On October 7, 2013, we noted that on October 9, 2013, the Court of Appeals would hear argument in Nash v. The Port Authority of New York and New Jersey, Docket No. 238. On November 26, 2013, the Court of Appeals issued its decision in Nash, 2013 NY Slip Op. 07830, clarifying that even final judgments may be vacated under CPLR 5015.
On January 14, 2010, Nash received a judgment for $4.4 million against the Port Authority of New York and New Jersey for injuries she sustained in the 1993 World Trade Center bombing. The First Department affirmed the trial court’s decision on June 2, 2011. The judgment became final on July 13, 2011, “due to the failure of the Port Authority to appeal” the First Department’s affirmance to the Court of Appeals.
The Court of Appeals subsequently issued a decision in In Matter of World Trade Center Bombing Litig. (“Ruiz”), 17 NY3d 428 (2011), holding that “the governmental immunity doctrine insulated the Port Authority from tortious liability for injuries sustained in the” bombing. Four days later, the Port Authority moved to vacate Nash’s judgment against it based on the Ruiz decision. The trial court granted the motion in a decision that a divided First Department affirmed.
The Court of Appeals ruled that even though the first judgment against the Port Authority was final, the Port Authority could still move to vacate it under CPLR 5015, writing:
Section 5015 applies not only to judgments that are still in the appellate process, . . . but also to those in which appellate review has been exhausted. Save for the one-year requirement in section 5015(a)(1) concerning excusable defaults, motions made pursuant to subdivisions (2), (3) and (5) contain no limitation of time, only a requirement that the time within which the motion is made be reasonable. The determination as to whether such a motion has been made within a reasonable time is within the motion court’s discretion. Notably, section 5015 does not distinguish between final and non-final judgments, or those that have or have not exhausted the appeals process. . . .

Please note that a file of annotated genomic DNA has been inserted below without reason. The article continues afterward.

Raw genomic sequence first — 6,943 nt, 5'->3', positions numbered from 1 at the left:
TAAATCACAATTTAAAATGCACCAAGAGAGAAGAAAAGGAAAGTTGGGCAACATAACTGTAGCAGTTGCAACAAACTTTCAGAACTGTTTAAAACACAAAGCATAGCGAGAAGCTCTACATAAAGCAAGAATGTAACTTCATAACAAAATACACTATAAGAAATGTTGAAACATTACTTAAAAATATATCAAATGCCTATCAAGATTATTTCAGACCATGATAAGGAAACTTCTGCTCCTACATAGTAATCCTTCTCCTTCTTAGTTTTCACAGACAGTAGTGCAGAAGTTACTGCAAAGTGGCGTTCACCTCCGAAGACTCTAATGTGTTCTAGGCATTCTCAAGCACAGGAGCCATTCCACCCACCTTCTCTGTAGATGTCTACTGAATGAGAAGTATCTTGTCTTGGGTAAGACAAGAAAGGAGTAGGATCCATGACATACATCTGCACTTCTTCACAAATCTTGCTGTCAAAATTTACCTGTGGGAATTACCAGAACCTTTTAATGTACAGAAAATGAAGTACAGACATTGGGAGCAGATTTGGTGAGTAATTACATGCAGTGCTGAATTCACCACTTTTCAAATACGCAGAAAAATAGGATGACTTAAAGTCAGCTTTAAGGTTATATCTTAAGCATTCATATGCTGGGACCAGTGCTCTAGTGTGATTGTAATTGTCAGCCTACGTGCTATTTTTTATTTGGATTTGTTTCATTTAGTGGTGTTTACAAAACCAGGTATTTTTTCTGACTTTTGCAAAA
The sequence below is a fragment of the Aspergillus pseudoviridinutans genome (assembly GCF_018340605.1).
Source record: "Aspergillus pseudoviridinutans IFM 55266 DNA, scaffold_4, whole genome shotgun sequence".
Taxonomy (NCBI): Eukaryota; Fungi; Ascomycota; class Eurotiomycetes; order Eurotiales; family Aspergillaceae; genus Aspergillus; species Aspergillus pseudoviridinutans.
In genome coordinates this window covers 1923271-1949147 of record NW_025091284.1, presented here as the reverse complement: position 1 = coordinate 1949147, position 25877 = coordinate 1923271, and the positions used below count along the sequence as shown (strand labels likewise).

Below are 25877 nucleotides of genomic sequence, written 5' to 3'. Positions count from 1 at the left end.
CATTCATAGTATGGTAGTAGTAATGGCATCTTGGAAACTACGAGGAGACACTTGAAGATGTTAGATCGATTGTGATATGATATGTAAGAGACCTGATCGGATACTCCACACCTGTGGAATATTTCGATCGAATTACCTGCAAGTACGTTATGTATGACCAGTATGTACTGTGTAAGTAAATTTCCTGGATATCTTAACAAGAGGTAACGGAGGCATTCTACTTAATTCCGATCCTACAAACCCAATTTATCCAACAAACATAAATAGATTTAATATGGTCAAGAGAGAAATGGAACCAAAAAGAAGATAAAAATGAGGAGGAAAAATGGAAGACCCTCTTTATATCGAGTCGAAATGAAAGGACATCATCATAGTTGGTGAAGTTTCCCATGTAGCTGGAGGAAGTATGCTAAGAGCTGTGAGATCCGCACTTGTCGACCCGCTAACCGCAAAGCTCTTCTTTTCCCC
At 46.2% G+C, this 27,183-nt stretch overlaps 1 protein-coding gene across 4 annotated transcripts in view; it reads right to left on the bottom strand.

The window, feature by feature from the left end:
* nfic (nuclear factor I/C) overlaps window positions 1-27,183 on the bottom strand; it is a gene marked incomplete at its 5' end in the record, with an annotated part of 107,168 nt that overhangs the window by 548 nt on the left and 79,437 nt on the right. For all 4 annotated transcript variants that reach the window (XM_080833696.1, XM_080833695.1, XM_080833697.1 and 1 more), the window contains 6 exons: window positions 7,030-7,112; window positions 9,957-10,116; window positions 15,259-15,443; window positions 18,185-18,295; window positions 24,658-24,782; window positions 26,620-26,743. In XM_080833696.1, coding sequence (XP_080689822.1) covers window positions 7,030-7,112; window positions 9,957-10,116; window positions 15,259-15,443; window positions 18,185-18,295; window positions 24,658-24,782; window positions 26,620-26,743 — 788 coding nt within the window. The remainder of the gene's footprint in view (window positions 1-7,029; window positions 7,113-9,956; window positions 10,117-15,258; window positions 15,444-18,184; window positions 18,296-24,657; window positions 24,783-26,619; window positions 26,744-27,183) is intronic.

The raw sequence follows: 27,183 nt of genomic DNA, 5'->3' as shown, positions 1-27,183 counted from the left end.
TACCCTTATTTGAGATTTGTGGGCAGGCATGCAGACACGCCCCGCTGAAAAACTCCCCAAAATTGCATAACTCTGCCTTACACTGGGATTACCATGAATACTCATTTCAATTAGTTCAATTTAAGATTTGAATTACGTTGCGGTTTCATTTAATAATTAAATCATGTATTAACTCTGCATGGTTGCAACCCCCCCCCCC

[T]he motion court’s determination to vacate a judgment is a discretionary one. It may relieve a litigant from a judgment upon such terms as may be just. This language applies to all five of the enumerated CPLR 5015 (a) subdivisions, in addition to qualifying the court’s common law ability to grant relief from a judgment in the interests of justice. In exercising its discretion, the motion court should consider the facts of the particular case, the equities affecting each party and others affected by the judgment or order, and the grounds for the requested relief.
(Internal quotations and citations omitted) (emphasis added).
The Court of Appeals reversed the decision below on a different ground–the trial court’s ruling that it was compelled by Ruiz to vacate the judgment. The Court of Appeals remanded so that the trial court could decide the motion to vacate using its discretion.
The lesson here is that if there is a sufficiently compelling reason, CPLR 5015 provides an avenue to get even a final judgment vacated.